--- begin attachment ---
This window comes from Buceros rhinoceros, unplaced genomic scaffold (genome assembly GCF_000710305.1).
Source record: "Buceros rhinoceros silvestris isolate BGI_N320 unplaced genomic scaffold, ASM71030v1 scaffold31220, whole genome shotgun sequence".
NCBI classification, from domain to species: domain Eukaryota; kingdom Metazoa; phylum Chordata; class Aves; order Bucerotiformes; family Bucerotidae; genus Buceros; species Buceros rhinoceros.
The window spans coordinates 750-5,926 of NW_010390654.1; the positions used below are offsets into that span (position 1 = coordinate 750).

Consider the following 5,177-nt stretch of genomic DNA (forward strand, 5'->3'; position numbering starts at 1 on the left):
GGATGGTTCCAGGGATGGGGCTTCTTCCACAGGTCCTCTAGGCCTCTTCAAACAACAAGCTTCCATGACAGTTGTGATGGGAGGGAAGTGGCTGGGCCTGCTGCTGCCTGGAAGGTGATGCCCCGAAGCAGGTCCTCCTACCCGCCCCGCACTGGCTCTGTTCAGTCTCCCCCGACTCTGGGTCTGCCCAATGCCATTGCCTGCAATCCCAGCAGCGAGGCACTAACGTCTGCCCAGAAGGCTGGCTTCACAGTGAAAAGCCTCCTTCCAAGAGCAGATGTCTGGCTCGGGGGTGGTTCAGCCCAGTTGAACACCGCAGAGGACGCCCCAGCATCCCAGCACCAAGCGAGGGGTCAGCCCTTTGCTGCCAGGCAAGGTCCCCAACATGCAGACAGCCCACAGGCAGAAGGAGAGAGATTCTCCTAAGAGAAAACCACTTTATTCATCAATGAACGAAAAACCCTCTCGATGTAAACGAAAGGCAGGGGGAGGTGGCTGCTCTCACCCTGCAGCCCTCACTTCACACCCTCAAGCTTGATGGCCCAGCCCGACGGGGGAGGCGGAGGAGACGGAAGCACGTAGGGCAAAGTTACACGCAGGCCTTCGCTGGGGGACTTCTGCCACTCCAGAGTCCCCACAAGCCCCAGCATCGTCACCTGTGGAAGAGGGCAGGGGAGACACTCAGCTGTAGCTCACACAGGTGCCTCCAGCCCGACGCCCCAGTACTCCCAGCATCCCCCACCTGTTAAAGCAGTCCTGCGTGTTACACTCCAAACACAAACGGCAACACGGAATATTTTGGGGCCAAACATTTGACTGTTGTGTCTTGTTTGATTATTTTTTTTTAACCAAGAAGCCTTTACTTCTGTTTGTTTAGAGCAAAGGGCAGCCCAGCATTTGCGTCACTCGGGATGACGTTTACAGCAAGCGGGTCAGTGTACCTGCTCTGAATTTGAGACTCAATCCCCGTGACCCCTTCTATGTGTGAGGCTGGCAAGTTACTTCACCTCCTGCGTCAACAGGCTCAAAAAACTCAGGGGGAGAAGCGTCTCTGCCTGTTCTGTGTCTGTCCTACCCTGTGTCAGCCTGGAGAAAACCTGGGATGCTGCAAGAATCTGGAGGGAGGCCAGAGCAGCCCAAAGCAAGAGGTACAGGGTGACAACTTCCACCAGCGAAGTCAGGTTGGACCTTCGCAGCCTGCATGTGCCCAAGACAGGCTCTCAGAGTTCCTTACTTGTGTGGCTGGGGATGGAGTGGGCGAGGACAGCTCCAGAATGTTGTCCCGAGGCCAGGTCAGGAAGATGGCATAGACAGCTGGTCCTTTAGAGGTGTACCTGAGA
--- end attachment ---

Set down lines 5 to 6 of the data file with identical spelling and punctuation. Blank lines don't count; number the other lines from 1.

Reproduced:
Consider the following 5,177-nt stretch of genomic DNA (forward strand, 5'->3'; position numbering starts at 1 on the left):
GGATGGTTCCAGGGATGGGGCTTCTTCCACAGGTCCTCTAGGCCTCTTCAAACAACAAGCTTCCATGACAGTTGTGATGGGAGGGAAGTGGCTGGGCCTGCTGCTGCCTGGAAGGTGATGCCCCGAAGCAGGTCCTCCTACCCGCCCCGCACTGGCTCTGTTCAGTCTCCCCCGACTCTGGGTCTGCCCAATGCCATTGCCTGCAATCCCAGCAGCGAGGCACTAACGTCTGCCCAGAAGGCTGGCTTCACAGTGAAAAGCCTCCTTCCAAGAGCAGATGTCTGGCTCGGGGGTGGTTCAGCCCAGTTGAACACCGCAGAGGACGCCCCAGCATCCCAGCACCAAGCGAGGGGTCAGCCCTTTGCTGCCAGGCAAGGTCCCCAACATGCAGACAGCCCACAGGCAGAAGGAGAGAGATTCTCCTAAGAGAAAACCACTTTATTCATCAATGAACGAAAAACCCTCTCGATGTAAACGAAAGGCAGGGGGAGGTGGCTGCTCTCACCCTGCAGCCCTCACTTCACACCCTCAAGCTTGATGGCCCAGCCCGACGGGGGAGGCGGAGGAGACGGAAGCACGTAGGGCAAAGTTACACGCAGGCCTTCGCTGGGGGACTTCTGCCACTCCAGAGTCCCCACAAGCCCCAGCATCGTCACCTGTGGAAGAGGGCAGGGGAGACACTCAGCTGTAGCTCACACAGGTGCCTCCAGCCCGACGCCCCAGTACTCCCAGCATCCCCCACCTGTTAAAGCAGTCCTGCGTGTTACACTCCAAACACAAACGGCAACACGGAATATTTTGGGGCCAAACATTTGACTGTTGTGTCTTGTTTGATTATTTTTTTTTAACCAAGAAGCCTTTACTTCTGTTTGTTTAGAGCAAAGGGCAGCCCAGCATTTGCGTCACTCGGGATGACGTTTACAGCAAGCGGGTCAGTGTACCTGCTCTGAATTTGAGACTCAATCCCCGTGACCCCTTCTATGTGTGAGGCTGGCAAGTTACTTCACCTCCTGCGTCAACAGGCTCAAAAAACTCAGGGGGAGAAGCGTCTCTGCCTGTTCTGTGTCTGTCCTACCCTGTGTCAGCCTGGAGAAAACCTGGGATGCTGCAAGAATCTGGAGGGAGGCCAGAGCAGCCCAAAGCAAGAGGTACAGGGTGACAACTTCCACCAGCGAAGTCAGGTTGGACCTTCGCAGCCTGCATGTGCCCAAGACAGGCTCTCAGAGTTCCTTACTTGTGTGGCTGGGGATGGAGTGGGCGAGGACAGCTCCAGAATGTTGTCCCGAGGCCAGGTCAGGAAGATGGCATAGACAGCTGGTCCTTTAGAGGTGTACCTGAGA